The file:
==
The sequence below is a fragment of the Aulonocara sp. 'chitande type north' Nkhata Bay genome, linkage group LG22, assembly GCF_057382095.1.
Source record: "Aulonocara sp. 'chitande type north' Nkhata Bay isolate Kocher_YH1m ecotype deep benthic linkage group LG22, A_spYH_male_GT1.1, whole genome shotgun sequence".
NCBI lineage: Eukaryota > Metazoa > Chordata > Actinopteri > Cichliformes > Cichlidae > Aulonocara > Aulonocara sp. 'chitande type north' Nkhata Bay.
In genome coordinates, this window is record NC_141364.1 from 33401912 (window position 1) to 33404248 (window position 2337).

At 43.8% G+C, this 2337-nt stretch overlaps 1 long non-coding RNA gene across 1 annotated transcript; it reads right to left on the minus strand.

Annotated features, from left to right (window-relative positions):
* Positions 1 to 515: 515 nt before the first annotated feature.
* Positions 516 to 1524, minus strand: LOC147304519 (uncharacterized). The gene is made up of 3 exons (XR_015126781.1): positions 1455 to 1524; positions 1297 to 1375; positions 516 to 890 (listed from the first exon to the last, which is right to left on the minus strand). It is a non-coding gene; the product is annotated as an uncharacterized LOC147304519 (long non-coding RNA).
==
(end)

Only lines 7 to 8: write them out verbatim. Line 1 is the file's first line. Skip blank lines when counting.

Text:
* Positions 1 to 515: 515 nt before the first annotated feature.
* Positions 516 to 1524, minus strand: LOC147304519 (uncharacterized). The gene is made up of 3 exons (XR_015126781.1): positions 1455 to 1524; positions 1297 to 1375; positions 516 to 890 (listed from the first exon to the last, which is right to left on the minus strand). It is a non-coding gene; the product is annotated as an uncharacterized LOC147304519 (long non-coding RNA).